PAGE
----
Tuesday, December 16, 2014

How To Disagree With Your Boss

Kathy Bloomgarden, CEO of Ruder Finn - a public relations and communications agency, has written a short column for Fortune about how to disagree with your boss.   I've written extensively about how leaders need to encourage dissenting views.   Often, I'm asked how subordinates can express dissent constructively and effectively.   I n this article, Bloomgarden offers a few tips.  First, she argues that one should stick to the facts.  Avoid making your case based on intuition or emotion.  Provide a sound analysis of the situation with data to support your argument.  Second, identify the costs and benefits of your proposal, as well as the costs and benefits of your boss' proposed course of action.  Try to look at both scenarios in an evenhanded way.  Finally, she says that you should "own what you're suggesting."   In other words, be specific about your willingness to take responsibility for the alternative solution, but be transparent and realistic about what you promise.  Set expectations clearly, but realistically.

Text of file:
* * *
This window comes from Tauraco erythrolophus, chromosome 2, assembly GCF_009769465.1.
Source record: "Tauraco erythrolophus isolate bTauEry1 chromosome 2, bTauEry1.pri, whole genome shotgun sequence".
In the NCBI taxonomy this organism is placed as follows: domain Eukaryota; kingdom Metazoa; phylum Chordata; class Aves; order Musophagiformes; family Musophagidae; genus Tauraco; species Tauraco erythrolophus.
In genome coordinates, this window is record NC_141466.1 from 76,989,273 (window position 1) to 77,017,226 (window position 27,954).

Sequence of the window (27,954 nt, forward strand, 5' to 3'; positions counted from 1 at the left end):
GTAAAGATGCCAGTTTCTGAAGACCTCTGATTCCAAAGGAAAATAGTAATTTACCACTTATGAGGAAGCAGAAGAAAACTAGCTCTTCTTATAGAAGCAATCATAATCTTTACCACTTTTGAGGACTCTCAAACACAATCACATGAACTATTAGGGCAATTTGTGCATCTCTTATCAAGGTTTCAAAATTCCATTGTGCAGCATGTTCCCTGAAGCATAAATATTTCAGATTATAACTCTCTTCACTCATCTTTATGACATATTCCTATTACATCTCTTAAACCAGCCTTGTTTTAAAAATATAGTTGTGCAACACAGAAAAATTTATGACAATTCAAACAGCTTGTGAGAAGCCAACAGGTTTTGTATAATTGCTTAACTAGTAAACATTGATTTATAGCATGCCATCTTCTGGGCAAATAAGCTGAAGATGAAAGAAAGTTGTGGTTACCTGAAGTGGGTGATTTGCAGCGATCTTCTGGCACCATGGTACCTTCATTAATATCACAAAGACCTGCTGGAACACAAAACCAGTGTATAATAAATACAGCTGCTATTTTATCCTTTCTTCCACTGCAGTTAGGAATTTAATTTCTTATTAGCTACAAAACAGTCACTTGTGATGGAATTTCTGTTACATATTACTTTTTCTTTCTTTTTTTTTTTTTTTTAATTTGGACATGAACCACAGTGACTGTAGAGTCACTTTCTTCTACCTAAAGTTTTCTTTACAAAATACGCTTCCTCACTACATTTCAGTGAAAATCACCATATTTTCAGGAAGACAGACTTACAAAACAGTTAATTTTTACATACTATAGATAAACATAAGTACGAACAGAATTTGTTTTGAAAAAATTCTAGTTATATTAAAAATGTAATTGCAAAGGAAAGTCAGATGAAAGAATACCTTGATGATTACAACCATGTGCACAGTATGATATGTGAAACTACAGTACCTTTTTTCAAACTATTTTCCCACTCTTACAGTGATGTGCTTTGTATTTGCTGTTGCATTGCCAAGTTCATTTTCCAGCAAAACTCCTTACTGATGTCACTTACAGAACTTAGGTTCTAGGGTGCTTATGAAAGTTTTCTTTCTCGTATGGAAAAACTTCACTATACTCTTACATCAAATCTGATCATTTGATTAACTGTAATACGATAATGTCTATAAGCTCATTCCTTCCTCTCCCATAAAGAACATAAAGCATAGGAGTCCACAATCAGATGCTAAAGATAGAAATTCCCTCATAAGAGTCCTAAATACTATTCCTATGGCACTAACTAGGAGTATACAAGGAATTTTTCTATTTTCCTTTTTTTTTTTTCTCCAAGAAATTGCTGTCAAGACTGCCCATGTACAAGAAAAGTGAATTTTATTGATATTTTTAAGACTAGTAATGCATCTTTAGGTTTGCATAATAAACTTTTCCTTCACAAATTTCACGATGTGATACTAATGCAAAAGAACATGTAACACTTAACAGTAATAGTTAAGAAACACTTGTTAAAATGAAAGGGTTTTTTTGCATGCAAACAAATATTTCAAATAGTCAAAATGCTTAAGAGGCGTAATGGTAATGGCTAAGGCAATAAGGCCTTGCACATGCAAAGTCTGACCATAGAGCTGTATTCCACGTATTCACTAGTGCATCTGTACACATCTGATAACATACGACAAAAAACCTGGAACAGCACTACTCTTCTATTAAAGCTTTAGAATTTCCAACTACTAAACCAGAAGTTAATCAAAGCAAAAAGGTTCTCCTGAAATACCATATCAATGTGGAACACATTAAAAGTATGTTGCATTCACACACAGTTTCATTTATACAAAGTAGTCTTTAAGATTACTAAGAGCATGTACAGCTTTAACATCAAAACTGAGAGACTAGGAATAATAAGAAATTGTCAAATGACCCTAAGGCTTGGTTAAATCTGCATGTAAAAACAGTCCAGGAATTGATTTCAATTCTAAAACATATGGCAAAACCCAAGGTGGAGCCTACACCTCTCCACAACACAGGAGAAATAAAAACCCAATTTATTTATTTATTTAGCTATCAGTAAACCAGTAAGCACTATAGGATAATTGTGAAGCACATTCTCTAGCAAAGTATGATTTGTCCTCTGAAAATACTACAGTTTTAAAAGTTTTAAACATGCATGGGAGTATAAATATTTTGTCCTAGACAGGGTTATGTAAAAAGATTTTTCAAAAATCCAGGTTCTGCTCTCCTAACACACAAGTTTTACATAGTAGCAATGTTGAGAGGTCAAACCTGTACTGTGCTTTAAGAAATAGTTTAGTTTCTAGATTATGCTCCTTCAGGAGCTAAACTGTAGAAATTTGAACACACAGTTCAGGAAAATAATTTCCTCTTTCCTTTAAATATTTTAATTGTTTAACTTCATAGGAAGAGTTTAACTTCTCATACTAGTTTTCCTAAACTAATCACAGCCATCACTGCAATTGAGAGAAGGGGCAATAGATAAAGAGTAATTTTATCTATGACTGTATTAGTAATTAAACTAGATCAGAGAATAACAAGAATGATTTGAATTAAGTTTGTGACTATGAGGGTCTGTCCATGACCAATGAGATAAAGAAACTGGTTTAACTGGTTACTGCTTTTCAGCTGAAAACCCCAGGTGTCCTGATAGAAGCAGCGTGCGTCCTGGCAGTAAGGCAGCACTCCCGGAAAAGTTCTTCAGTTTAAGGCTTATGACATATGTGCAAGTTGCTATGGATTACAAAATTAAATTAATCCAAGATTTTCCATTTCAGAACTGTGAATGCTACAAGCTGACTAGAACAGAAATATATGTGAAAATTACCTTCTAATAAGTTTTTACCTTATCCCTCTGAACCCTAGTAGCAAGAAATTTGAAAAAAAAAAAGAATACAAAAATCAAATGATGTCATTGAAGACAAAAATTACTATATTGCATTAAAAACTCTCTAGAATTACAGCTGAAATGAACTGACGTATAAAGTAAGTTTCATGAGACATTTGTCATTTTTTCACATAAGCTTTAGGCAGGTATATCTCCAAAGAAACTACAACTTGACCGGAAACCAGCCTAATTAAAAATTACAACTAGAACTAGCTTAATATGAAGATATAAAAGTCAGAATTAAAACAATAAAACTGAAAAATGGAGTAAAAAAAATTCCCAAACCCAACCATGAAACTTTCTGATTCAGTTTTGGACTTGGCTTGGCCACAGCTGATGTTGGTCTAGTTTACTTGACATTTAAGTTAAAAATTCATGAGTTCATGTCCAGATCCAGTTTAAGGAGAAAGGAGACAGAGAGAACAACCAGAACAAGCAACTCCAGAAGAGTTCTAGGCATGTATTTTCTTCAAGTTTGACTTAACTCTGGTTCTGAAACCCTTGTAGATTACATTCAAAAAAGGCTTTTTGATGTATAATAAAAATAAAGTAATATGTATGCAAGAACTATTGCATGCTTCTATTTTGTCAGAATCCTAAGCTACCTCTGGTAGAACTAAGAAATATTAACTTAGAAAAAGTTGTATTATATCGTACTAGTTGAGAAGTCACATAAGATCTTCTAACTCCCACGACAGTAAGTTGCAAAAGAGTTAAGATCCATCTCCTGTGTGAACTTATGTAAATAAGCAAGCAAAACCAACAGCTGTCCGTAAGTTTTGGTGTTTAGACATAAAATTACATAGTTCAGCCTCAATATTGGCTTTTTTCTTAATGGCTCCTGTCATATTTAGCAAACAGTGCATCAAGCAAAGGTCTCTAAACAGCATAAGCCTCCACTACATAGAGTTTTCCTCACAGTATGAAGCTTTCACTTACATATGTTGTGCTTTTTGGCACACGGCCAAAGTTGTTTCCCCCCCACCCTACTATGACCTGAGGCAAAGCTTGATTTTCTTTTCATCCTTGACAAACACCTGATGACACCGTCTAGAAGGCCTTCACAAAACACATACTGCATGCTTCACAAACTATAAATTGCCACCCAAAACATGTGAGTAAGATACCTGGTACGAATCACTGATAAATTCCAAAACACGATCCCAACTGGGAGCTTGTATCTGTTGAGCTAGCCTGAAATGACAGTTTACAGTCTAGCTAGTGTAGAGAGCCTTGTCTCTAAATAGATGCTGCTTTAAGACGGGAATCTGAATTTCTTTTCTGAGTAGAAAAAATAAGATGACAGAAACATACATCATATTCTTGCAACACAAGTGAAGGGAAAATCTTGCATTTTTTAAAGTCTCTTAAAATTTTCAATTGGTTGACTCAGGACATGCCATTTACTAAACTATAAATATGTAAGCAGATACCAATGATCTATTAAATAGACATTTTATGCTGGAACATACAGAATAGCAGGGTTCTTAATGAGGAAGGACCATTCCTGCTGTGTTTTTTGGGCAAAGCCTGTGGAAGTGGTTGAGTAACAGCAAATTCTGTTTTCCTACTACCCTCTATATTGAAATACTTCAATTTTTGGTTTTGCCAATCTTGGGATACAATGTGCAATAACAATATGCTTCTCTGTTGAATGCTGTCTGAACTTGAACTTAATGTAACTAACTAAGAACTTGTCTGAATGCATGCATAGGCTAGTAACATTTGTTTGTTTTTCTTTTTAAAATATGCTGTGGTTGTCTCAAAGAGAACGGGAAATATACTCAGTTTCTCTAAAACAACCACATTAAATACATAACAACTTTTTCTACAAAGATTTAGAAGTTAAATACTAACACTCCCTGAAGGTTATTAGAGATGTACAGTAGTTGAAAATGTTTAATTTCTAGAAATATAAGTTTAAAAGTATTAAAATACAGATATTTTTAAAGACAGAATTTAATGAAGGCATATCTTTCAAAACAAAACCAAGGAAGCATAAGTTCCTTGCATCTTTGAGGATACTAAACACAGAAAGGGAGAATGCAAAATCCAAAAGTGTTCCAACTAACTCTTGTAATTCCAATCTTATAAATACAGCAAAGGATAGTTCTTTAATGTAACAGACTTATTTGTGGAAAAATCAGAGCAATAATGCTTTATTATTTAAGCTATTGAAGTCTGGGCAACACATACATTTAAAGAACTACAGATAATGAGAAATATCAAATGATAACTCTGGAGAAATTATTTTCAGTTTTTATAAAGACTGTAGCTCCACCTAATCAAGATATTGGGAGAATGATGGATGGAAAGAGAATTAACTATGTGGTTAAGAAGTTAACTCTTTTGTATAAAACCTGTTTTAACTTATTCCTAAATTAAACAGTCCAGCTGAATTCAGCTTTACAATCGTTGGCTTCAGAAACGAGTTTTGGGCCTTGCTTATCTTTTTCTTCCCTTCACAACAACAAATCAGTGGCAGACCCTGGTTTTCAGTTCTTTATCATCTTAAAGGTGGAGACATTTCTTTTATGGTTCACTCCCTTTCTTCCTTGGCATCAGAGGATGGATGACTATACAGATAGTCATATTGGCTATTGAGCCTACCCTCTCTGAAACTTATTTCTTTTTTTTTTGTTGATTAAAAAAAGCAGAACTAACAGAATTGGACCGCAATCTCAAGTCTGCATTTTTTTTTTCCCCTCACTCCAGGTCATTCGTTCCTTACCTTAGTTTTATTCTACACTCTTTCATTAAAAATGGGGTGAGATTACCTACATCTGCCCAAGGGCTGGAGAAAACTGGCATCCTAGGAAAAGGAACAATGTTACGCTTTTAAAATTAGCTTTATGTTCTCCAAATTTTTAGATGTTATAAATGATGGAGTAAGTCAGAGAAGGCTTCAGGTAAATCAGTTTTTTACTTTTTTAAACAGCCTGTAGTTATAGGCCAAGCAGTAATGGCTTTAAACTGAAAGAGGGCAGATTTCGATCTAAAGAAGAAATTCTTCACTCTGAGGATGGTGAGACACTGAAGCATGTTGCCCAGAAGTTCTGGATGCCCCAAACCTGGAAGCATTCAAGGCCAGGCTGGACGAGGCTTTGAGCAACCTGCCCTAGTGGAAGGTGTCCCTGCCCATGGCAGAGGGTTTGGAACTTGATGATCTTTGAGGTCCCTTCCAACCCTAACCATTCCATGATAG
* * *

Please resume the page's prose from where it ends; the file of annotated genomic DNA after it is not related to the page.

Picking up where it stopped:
I would add a few other recommendations.  First, you have to know your audience.  How does your boss make decisions?  What types of arguments are most persuasive?   How does he or she like to see data presented?   Second, study the history of the issue.  Understand what has been tried in the past, and if it failed, examine why it did not work.  Third, seek allies and build coalitions. Don't go it alone.  Try to persuade others first, before you turn to your boss.  There's strength in numbers.  Fourth, identify and work through key gatekeepers.  Who has the boss' ear and trust?  How can you work through that person to persuade and influence the boss?  Finally, focus first on divergent thinking before trying to persuade people that their idea is not well-suited to address this particular problem. In other words, ask questions before proposing your solution.  Try to encourage the boss to think a bit differently about the situation.  Encourage them to explore other options.  That inquiry-based approach may be more effective than listing the deficiencies with their proposed course of action. 

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